The Enforcement Directorate (ED) is seen to use the Prevention of Money Laundering Act, 2002, to target opposition leaders. Recently, the ED served summons to the Congress leadership—Sonia Gandhi and Rahul Gandhi—and arrested a cabinet minister of the Delhi government. Similarly, in West Bengal, Abhishek Banerjee and others are being proceeded against. There is a fresh case against Karti Chidambaram.
The law is used to selectively target leaders in opposition-ruled states. In Maharashtra, notices have been served to leaders who spoke against the BJP, including ministers of the Maha Vikas Aghadi government. Non-government organisations that are outspoken and dare not only to criticise government policies but also speak out against the politics of hate are also not spared—their funding is frozen and their FCRA [Foreign Contribution (Regulation) Act] status is challenged.
Being a counsel in most of the matters that are under investigation, I do not wish to comment on the merits of these cases. All these matters are sub-judice. However, the question that I wish to ask is why this draconian law is being used only against leaders in opposition-ruled states?
How is it that none of the members belonging to the ruling party are being investigated for money laundering charges? Several serious allegations that are in the public domain, involving certain leaders belonging to the ruling party, are not and, in the near future, will not be investigated.
Several of the scheduled offences are also offences under the Indian Penal Code, where the bail provisions that apply are governed by the Code of Criminal Procedure. Ordinarily, section 420 of the IPC deals with the offence of cheating and the accused could get bail. But if it attracts a PMLA-scheduled offence, the accused is not likely to get bail. It is only when the judge has reasonable grounds to believe that the accused is not guilty of the offence that bail will follow. Courts often decline bail by holding on the basis of the allegations made that the accused cannot be not guilty of the scheduled offence. At that stage, the accused is not in a position to demonstrate his innocence. Because of the misuse of the law, coupled with the stringent provisions for bail under PMLA, several innocent persons are languishing in jails.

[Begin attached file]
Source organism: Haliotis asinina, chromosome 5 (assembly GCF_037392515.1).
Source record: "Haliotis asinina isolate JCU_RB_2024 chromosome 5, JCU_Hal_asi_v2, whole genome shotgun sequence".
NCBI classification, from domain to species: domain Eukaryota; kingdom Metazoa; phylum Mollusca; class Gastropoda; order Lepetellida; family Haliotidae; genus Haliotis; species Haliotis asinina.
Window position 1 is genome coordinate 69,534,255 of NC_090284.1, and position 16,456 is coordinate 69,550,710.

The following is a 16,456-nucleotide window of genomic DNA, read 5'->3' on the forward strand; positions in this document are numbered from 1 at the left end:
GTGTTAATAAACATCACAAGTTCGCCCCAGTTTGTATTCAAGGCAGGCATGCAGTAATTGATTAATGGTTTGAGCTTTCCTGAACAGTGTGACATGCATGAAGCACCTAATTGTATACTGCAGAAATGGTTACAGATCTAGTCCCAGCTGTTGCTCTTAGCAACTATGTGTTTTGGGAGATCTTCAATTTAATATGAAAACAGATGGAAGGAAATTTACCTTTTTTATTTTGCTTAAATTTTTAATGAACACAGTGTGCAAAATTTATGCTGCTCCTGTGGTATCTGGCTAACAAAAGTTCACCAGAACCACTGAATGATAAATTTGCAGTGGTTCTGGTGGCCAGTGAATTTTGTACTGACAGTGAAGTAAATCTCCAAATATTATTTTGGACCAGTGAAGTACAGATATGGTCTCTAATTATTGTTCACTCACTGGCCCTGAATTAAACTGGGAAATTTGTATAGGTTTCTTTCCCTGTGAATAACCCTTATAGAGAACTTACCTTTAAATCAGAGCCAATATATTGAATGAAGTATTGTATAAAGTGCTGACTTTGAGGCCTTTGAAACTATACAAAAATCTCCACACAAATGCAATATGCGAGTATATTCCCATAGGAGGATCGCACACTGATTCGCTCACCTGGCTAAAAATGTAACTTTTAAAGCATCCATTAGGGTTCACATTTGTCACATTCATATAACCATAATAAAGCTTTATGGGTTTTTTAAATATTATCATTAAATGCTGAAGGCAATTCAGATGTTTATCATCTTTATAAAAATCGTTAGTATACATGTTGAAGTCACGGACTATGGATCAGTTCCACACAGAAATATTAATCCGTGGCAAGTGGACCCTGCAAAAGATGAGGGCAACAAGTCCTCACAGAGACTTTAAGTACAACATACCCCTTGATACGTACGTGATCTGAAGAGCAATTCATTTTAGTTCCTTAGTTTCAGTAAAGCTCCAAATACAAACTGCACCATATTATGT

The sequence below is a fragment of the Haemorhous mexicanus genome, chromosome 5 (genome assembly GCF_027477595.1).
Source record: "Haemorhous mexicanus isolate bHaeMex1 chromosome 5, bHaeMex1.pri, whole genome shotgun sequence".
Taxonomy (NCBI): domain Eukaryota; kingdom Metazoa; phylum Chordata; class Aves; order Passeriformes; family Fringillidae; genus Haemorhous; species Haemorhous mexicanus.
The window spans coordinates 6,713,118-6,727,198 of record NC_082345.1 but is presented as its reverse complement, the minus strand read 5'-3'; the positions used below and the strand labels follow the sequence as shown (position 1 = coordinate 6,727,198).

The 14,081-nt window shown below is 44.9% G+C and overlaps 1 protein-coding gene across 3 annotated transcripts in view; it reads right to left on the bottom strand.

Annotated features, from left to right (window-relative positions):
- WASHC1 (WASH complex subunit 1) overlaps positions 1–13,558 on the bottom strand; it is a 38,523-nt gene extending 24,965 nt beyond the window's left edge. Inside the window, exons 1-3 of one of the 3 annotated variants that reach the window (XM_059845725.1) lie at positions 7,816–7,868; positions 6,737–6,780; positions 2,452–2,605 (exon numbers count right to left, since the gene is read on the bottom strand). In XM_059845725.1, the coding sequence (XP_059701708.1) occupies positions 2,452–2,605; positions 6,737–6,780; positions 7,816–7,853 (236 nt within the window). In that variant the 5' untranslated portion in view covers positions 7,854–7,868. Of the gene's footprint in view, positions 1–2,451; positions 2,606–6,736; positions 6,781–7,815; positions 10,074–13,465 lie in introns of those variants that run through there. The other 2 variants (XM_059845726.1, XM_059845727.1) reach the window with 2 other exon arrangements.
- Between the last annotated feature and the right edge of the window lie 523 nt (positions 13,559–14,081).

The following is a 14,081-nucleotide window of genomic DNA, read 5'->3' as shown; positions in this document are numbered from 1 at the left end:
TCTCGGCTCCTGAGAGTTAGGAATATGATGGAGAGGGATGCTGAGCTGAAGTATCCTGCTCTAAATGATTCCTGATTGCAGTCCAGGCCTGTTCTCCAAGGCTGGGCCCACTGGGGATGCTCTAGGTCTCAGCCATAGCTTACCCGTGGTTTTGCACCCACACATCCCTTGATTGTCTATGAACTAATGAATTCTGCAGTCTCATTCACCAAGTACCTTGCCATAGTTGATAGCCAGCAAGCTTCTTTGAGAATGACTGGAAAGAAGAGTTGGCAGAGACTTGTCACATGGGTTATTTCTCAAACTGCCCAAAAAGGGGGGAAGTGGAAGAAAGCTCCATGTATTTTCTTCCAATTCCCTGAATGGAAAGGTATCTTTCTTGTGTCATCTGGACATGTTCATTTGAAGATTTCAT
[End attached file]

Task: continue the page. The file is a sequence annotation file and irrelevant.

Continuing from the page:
There are anomalies in the law which hopefully will be addressed by the three-judge bench of the Supreme Court, and bring some clarity in the application of the law. Right now, as the law is being implemented, it is pernicious, extremely harsh and contrary to acceptable tenets of criminal jurisprudence.
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The law, as it stands, allows the ED to record statements of persons without specifying whether they are witnesses or accused in the case. Such statements can later be used against them. The ED contends that till such time a formal complaint is not filed under the act, the person is not an accused. Several questions arise for consideration. When an accused in a predicate offence is called for questioning by the ED, it is obvious that he is being called in his capacity as an accused. In that capacity, the accused is protected under the law and can exercise his constitutional right not to incriminate himself while answering questions. There is not enough clarity under the law on this aspect.
Moreover, the ED registers an Enforcement Case Information Report (ECIR), an internal document. The contents of the ECIR are neither placed in the public domain nor are they revealed to the accused. Without any knowledge of the allegation against him, the accused is handicapped and finds it difficult to enforce his legal rights. Meanwhile, the accused can be searched and his properties equivalent to the value of the money allegedly laundered can be attached. These harsh procedures can paralyse his business. The consequences are serious.
In addition, the accused can be summoned for investigation into allegations of money laundering. These procedures allow for a fishing-and-roving enquiry since the ED does not have sufficient proof of money laundering before it launches its investigation. Yet, it has the power to attach properties even before the predicate offence is fully investigated.
The fact that the conviction rate of prosecutions by the ED is extremely low is a matter of record. Clearly, the PMLA is simply an instrument of harassment used by the government to target the opposition and those who raise their voices against it. While we call ourselves a democracy, the manner in which this law is misused is entirely undemocratic.
Sibal is a Rajya Sabha member. As a senior advocate, he represents several accused in the ed cases, including Trinamool mp abhishek Banerjee and Congress mp karti Chidambaram.